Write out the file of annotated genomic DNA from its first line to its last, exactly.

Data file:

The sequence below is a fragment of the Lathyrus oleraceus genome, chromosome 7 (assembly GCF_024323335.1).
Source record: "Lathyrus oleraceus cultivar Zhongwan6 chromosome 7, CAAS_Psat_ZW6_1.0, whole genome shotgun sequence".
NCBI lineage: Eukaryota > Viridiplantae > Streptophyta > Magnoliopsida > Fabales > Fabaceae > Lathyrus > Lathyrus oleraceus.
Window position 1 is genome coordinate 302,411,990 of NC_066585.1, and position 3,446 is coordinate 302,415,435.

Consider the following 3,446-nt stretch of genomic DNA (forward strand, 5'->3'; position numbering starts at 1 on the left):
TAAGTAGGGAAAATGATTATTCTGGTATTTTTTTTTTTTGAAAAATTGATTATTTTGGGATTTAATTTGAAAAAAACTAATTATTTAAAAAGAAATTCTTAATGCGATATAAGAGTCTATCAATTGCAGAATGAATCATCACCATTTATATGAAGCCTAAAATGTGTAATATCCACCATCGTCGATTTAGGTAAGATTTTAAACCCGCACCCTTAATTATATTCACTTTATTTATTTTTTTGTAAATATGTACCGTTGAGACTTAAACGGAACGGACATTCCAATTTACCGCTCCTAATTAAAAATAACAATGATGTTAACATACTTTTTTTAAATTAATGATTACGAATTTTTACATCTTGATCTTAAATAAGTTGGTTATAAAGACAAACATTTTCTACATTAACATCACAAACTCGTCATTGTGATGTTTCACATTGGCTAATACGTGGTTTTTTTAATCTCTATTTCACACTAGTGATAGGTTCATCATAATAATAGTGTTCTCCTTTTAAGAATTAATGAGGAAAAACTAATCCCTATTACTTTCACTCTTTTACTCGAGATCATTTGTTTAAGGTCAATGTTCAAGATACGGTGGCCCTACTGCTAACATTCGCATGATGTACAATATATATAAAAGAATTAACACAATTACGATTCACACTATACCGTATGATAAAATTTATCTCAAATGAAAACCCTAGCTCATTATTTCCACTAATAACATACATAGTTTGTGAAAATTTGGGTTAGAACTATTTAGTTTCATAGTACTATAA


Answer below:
The sequence below is a fragment of the Lathyrus oleraceus genome, chromosome 7 (assembly GCF_024323335.1).
Source record: "Lathyrus oleraceus cultivar Zhongwan6 chromosome 7, CAAS_Psat_ZW6_1.0, whole genome shotgun sequence".
NCBI lineage: Eukaryota > Viridiplantae > Streptophyta > Magnoliopsida > Fabales > Fabaceae > Lathyrus > Lathyrus oleraceus.
Window position 1 is genome coordinate 302,411,990 of NC_066585.1, and position 3,446 is coordinate 302,415,435.

Consider the following 3,446-nt stretch of genomic DNA (forward strand, 5'->3'; position numbering starts at 1 on the left):
TAAGTAGGGAAAATGATTATTCTGGTATTTTTTTTTTTTGAAAAATTGATTATTTTGGGATTTAATTTGAAAAAAACTAATTATTTAAAAAGAAATTCTTAATGCGATATAAGAGTCTATCAATTGCAGAATGAATCATCACCATTTATATGAAGCCTAAAATGTGTAATATCCACCATCGTCGATTTAGGTAAGATTTTAAACCCGCACCCTTAATTATATTCACTTTATTTATTTTTTTGTAAATATGTACCGTTGAGACTTAAACGGAACGGACATTCCAATTTACCGCTCCTAATTAAAAATAACAATGATGTTAACATACTTTTTTTAAATTAATGATTACGAATTTTTACATCTTGATCTTAAATAAGTTGGTTATAAAGACAAACATTTTCTACATTAACATCACAAACTCGTCATTGTGATGTTTCACATTGGCTAATACGTGGTTTTTTTAATCTCTATTTCACACTAGTGATAGGTTCATCATAATAATAGTGTTCTCCTTTTAAGAATTAATGAGGAAAAACTAATCCCTATTACTTTCACTCTTTTACTCGAGATCATTTGTTTAAGGTCAATGTTCAAGATACGGTGGCCCTACTGCTAACATTCGCATGATGTACAATATATATAAAAGAATTAACACAATTACGATTCACACTATACCGTATGATAAAATTTATCTCAAATGAAAACCCTAGCTCATTATTTCCACTAATAACATACATAGTTTGTGAAAATTTGGGTTAGAACTATTTAGTTTCATAGTACTATAA